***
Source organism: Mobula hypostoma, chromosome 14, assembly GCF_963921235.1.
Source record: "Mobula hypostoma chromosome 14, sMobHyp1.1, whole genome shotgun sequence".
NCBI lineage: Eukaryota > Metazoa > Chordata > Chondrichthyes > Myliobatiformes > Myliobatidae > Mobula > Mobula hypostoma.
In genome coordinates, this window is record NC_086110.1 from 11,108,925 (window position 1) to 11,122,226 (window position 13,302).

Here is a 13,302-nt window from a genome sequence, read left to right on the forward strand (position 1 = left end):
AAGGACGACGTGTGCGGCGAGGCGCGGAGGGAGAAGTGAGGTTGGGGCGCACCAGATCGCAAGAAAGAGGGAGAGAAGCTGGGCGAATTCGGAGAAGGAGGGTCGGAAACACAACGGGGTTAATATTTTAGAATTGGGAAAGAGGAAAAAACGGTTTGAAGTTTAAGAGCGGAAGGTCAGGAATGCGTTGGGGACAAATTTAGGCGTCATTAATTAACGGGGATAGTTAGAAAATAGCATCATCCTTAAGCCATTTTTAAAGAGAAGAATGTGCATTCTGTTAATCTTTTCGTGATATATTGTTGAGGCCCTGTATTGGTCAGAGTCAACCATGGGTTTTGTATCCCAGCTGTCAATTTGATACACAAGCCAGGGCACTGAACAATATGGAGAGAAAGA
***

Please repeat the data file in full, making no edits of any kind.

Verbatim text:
Source organism: Mobula hypostoma, chromosome 14, assembly GCF_963921235.1.
Source record: "Mobula hypostoma chromosome 14, sMobHyp1.1, whole genome shotgun sequence".
NCBI lineage: Eukaryota > Metazoa > Chordata > Chondrichthyes > Myliobatiformes > Myliobatidae > Mobula > Mobula hypostoma.
In genome coordinates, this window is record NC_086110.1 from 11,108,925 (window position 1) to 11,122,226 (window position 13,302).

Here is a 13,302-nt window from a genome sequence, read left to right on the forward strand (position 1 = left end):
AAGGACGACGTGTGCGGCGAGGCGCGGAGGGAGAAGTGAGGTTGGGGCGCACCAGATCGCAAGAAAGAGGGAGAGAAGCTGGGCGAATTCGGAGAAGGAGGGTCGGAAACACAACGGGGTTAATATTTTAGAATTGGGAAAGAGGAAAAAACGGTTTGAAGTTTAAGAGCGGAAGGTCAGGAATGCGTTGGGGACAAATTTAGGCGTCATTAATTAACGGGGATAGTTAGAAAATAGCATCATCCTTAAGCCATTTTTAAAGAGAAGAATGTGCATTCTGTTAATCTTTTCGTGATATATTGTTGAGGCCCTGTATTGGTCAGAGTCAACCATGGGTTTTGTATCCCAGCTGTCAATTTGATACACAAGCCAGGGCACTGAACAATATGGAGAGAAAGA